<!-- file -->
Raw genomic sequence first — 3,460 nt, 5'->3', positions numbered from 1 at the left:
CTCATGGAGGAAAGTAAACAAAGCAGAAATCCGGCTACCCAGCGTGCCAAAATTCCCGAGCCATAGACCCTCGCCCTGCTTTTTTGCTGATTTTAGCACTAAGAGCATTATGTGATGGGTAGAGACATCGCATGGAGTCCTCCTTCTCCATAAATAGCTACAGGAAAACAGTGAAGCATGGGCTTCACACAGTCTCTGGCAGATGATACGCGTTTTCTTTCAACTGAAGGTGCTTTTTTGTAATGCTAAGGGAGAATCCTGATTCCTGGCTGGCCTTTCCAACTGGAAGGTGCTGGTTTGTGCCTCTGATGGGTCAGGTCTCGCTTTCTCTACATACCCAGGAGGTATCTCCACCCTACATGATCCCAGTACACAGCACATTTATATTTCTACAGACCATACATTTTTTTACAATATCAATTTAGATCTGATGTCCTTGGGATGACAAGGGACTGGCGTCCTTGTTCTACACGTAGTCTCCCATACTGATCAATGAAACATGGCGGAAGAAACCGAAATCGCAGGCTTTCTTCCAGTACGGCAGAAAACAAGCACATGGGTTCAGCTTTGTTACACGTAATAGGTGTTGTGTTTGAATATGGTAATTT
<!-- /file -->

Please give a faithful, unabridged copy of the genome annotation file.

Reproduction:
Raw genomic sequence first — 3,460 nt, 5'->3', positions numbered from 1 at the left:
CTCATGGAGGAAAGTAAACAAAGCAGAAATCCGGCTACCCAGCGTGCCAAAATTCCCGAGCCATAGACCCTCGCCCTGCTTTTTTGCTGATTTTAGCACTAAGAGCATTATGTGATGGGTAGAGACATCGCATGGAGTCCTCCTTCTCCATAAATAGCTACAGGAAAACAGTGAAGCATGGGCTTCACACAGTCTCTGGCAGATGATACGCGTTTTCTTTCAACTGAAGGTGCTTTTTTGTAATGCTAAGGGAGAATCCTGATTCCTGGCTGGCCTTTCCAACTGGAAGGTGCTGGTTTGTGCCTCTGATGGGTCAGGTCTCGCTTTCTCTACATACCCAGGAGGTATCTCCACCCTACATGATCCCAGTACACAGCACATTTATATTTCTACAGACCATACATTTTTTTACAATATCAATTTAGATCTGATGTCCTTGGGATGACAAGGGACTGGCGTCCTTGTTCTACACGTAGTCTCCCATACTGATCAATGAAACATGGCGGAAGAAACCGAAATCGCAGGCTTTCTTCCAGTACGGCAGAAAACAAGCACATGGGTTCAGCTTTGTTACACGTAATAGGTGTTGTGTTTGAATATGGTAATTT